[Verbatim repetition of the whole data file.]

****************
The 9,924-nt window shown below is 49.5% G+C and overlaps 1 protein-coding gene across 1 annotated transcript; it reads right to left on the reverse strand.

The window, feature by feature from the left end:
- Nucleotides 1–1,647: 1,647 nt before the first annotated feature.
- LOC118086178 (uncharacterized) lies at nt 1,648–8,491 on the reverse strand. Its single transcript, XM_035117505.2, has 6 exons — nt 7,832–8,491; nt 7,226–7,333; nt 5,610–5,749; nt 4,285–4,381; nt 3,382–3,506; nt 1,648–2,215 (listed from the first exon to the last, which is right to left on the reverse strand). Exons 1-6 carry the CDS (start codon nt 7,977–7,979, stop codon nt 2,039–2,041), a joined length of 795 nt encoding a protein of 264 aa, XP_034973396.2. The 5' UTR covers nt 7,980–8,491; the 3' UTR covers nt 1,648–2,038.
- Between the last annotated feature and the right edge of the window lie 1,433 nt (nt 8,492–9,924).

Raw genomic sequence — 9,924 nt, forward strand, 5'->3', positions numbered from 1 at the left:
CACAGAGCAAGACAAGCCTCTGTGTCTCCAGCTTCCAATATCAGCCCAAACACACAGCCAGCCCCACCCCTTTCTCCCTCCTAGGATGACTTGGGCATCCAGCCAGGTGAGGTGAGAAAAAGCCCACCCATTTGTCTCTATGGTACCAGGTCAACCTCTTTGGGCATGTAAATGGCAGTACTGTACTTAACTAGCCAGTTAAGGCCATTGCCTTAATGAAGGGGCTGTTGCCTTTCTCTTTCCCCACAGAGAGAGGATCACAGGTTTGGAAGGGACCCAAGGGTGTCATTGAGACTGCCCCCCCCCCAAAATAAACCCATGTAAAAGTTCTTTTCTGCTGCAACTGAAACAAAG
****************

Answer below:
The 9,924-nt window shown below is 49.5% G+C and overlaps 1 protein-coding gene across 1 annotated transcript; it reads right to left on the reverse strand.

The window, feature by feature from the left end:
- Nucleotides 1–1,647: 1,647 nt before the first annotated feature.
- LOC118086178 (uncharacterized) lies at nt 1,648–8,491 on the reverse strand. Its single transcript, XM_035117505.2, has 6 exons — nt 7,832–8,491; nt 7,226–7,333; nt 5,610–5,749; nt 4,285–4,381; nt 3,382–3,506; nt 1,648–2,215 (listed from the first exon to the last, which is right to left on the reverse strand). Exons 1-6 carry the CDS (start codon nt 7,977–7,979, stop codon nt 2,039–2,041), a joined length of 795 nt encoding a protein of 264 aa, XP_034973396.2. The 5' UTR covers nt 7,980–8,491; the 3' UTR covers nt 1,648–2,038.
- Between the last annotated feature and the right edge of the window lie 1,433 nt (nt 8,492–9,924).

Raw genomic sequence — 9,924 nt, forward strand, 5'->3', positions numbered from 1 at the left:
CACAGAGCAAGACAAGCCTCTGTGTCTCCAGCTTCCAATATCAGCCCAAACACACAGCCAGCCCCACCCCTTTCTCCCTCCTAGGATGACTTGGGCATCCAGCCAGGTGAGGTGAGAAAAAGCCCACCCATTTGTCTCTATGGTACCAGGTCAACCTCTTTGGGCATGTAAATGGCAGTACTGTACTTAACTAGCCAGTTAAGGCCATTGCCTTAATGAAGGGGCTGTTGCCTTTCTCTTTCCCCACAGAGAGAGGATCACAGGTTTGGAAGGGACCCAAGGGTGTCATTGAGACTGCCCCCCCCCCAAAATAAACCCATGTAAAAGTTCTTTTCTGCTGCAACTGAAACAAAG